DALLAS — This story has been updated with additional comments from The North Texas Municipal Water District
Ksenya Samsonova was a Booker T. Washington High School graduate with a full ride to a fine arts college.
But today, she colors with the help of her mom.
She breathes with the help of a machine.
Samsonova is only 27 years old. Yet she spends all day, every day, in a nursing home bed surrounded by her old paintings, a sign of the potential she once had.
In 2015, Samsonova went to Parkland Memorial Hospital in Dallas for surgery on her leg to repair an injury. The surgery went as expected, and Samsonova was spending a few days in the hospital recuperating.
That’s when, medical records show, she suddenly stopped breathing for about nine minutes. Staff found her unresponsive and in cardiac arrest.
Medical records said nurses may have given Samsonova too much pain medicine causing a “suspected narcotic overdose.”
“They just said, 'We are so sorry, so sorry this happened,'” recalled Samsonova’s mother, Helen Verucchi.
Parkland waived Samsonova’s million-dollar medical stay but Verucchi told WFAA that her daughter requires long-term financial help. After all, Samsonova now requires round-the-clock nursing home care.
But taking Parkland to court was a dead-end road.
“I've been told, 'You're going to waste your time with (Parkland) because (they) are a government hospital,'” Verucchi said. “'You will get nothing. You just have to walk away.'”
That’s because Parkland is a county hospital and protected under an old legal concept called "sovereign immunity." The law’s purpose was to keep taxpayer-funded entities like public hospitals, schools and even the government itself from being bankrupted by lawsuits.
WFAA has found a growing number of Texans stymied by governmental entities claiming sovereign immunity.
Maria Wormington says she's been troubled by immunities granted to governmental entities like public hospitals.
Wormington is a McKinney-based medical malpractice attorney. She told WFAA that each week she is approached by families with possible medical malpractice claims against public hospitals like Parkland. But she tells them she can’t take their case because of the restrictions of sovereign immunity.
“It has become increasingly difficult to successfully prosecute any type of a civil case against a county or a state hospital,” Wormington said. “Every time the legislature meets, it seems that the screws get tightened a little bit more.”
If Helen Verucchi took a public hospital like Parkland to court, the maximum award she could get would be $100,000, which likely wouldn't come close to the fees she'd pay for an attorney and expert witnesses.
Also, unlike the two-year statute of limitations for many cases, claims against public hospitals must be filed within six months.
“This is impossible to do in situations where, for example, you don’t know what they did wrong,” Wormington said. “Or in more egregious situations where you don’t find out they did anything wrong until years later. For example – a retained sponge after surgery. If you don’t find out about it until a few years down the road – too bad.”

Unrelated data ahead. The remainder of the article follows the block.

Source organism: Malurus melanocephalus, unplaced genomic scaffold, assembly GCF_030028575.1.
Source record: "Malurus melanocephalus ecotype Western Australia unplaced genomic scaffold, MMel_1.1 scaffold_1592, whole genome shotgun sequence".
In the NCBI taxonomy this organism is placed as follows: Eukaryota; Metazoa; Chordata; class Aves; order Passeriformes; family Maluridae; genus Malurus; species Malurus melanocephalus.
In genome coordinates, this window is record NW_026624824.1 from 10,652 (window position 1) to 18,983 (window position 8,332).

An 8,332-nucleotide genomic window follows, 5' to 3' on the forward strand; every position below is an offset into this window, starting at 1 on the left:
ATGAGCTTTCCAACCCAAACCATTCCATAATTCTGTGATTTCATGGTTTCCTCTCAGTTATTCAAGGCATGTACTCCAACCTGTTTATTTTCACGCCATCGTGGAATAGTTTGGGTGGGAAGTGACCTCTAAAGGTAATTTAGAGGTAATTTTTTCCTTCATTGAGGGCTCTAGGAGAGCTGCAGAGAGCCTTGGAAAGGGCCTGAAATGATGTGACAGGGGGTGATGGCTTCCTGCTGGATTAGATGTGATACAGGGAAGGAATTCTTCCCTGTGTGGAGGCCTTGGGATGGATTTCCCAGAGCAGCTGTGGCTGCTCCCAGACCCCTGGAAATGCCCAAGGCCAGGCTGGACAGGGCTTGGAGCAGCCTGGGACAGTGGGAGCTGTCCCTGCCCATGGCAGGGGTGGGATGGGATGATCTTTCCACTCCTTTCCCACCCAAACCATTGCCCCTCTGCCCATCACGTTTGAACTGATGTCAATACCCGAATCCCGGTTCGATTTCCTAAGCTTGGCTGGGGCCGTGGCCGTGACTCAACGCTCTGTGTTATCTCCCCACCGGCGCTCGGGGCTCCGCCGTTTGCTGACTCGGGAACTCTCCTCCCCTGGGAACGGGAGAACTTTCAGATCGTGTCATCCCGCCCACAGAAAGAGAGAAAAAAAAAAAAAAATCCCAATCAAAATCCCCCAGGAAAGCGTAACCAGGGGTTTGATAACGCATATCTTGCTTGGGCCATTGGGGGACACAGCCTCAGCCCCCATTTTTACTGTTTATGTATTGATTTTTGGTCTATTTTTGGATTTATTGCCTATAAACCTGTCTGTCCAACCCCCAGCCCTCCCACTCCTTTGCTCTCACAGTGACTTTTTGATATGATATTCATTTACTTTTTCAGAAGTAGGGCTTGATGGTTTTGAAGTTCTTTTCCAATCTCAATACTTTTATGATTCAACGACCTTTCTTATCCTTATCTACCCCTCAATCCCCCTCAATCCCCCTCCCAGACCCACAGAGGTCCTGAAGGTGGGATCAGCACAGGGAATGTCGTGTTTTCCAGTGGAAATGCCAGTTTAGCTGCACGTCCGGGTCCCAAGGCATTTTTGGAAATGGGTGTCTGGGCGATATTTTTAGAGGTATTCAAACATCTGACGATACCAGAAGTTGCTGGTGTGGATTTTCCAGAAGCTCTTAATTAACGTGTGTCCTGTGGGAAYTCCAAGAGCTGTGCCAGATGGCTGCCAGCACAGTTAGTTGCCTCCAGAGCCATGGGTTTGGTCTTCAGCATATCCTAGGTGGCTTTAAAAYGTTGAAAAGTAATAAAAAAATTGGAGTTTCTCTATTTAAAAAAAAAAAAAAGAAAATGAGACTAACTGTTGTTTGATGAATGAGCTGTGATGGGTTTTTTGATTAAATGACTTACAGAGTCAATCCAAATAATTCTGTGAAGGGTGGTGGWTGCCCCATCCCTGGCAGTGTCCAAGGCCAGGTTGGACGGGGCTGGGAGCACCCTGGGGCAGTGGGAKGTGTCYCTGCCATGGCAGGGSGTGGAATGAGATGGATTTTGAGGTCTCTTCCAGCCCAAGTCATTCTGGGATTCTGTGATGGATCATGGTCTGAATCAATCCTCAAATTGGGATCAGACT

Other hurdles limit the kind and scope of possible malpractice cases that may be filed, and difficulties surrounding the testimony of needed experts.
Wormington told WFAA she believed the immunity protections are designed specifically to prevent Texans from filing suit.
“If I can't help them, if attorneys like me can't help them, then there's nowhere for them to go in the civil justice system at all,” Wormington said.
Verucchi told WFAA her daughter was a happy and healthy young woman prior to being admitted to Parkland for leg surgery. But now, she requires 24-hour care and told WFAA there’s no way to hold Parkland financially accountable.
Parkland declined WFAA's requests for an on-camera interview. Despite our numerous attempts, Parkland spokeswoman April Foran referred questions about sovereign immunity to the Texas attorney general. She also would not answer any questions about Samsonova’s case.
Foran told WFAA that its questions about Samsonova “implies legal action is being contemplated in some form or fashion and, again, it would be disingenuous for WFAA to suggest otherwise.”
WFAA informed Foran that Samsonova’s family is not filing a lawsuit. After all, the statute of limitations has run out. Nevertheless, Foran still cited pending legal action as Parkland’s reason for declining WFAA’s interview requests.
Other former public hospital patients told WFAA that such responses are an attempt to avoid discussing governmental immunity.
“People don't seem to know the monster that they've created within the state of Texas … (Public hospitals) know they've got this get out of jail free card and they know they can do anything to anybody and there are no consequences. None,” said Kathryn Weber.
Weber told WFAA a different public hospital botched her breast reduction surgery and she, like Verucchi, has no recourse.
In recent years, the power of sovereign immunity has continued to expand in Texas and with it, a study from Health Services Research shows the number of medical malpractice suits have plummeted against the state’s largest public health care system.
The University of Texas system has more than 6,000 employed physicians and 3,500 medical students in six health campuses, records show. Yet the relative number of claims have been minuscule and getting smaller.